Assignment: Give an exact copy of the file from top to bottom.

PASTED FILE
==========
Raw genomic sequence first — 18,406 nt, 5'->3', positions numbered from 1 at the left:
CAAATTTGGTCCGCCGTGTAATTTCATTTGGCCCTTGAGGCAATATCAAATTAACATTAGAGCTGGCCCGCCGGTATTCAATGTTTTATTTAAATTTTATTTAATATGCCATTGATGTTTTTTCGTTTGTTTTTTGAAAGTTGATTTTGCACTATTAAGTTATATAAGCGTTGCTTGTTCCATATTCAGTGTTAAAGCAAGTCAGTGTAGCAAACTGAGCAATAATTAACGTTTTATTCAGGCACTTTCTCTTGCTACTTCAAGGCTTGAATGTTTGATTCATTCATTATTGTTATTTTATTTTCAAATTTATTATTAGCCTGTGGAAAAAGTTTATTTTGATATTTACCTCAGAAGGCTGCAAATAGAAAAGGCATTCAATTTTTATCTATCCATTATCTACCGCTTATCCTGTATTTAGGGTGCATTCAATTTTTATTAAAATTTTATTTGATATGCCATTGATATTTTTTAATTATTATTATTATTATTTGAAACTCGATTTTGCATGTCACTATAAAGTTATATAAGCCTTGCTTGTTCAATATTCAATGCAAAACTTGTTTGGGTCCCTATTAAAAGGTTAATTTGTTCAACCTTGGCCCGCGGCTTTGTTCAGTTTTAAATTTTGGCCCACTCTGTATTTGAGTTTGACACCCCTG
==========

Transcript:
Raw genomic sequence first — 18,406 nt, 5'->3', positions numbered from 1 at the left:
CAAATTTGGTCCGCCGTGTAATTTCATTTGGCCCTTGAGGCAATATCAAATTAACATTAGAGCTGGCCCGCCGGTATTCAATGTTTTATTTAAATTTTATTTAATATGCCATTGATGTTTTTTCGTTTGTTTTTTGAAAGTTGATTTTGCACTATTAAGTTATATAAGCGTTGCTTGTTCCATATTCAGTGTTAAAGCAAGTCAGTGTAGCAAACTGAGCAATAATTAACGTTTTATTCAGGCACTTTCTCTTGCTACTTCAAGGCTTGAATGTTTGATTCATTCATTATTGTTATTTTATTTTCAAATTTATTATTAGCCTGTGGAAAAAGTTTATTTTGATATTTACCTCAGAAGGCTGCAAATAGAAAAGGCATTCAATTTTTATCTATCCATTATCTACCGCTTATCCTGTATTTAGGGTGCATTCAATTTTTATTAAAATTTTATTTGATATGCCATTGATATTTTTTAATTATTATTATTATTATTTGAAACTCGATTTTGCATGTCACTATAAAGTTATATAAGCCTTGCTTGTTCAATATTCAATGCAAAACTTGTTTGGGTCCCTATTAAAAGGTTAATTTGTTCAACCTTGGCCCGCGGCTTTGTTCAGTTTTAAATTTTGGCCCACTCTGTATTTGAGTTTGACACCCCTG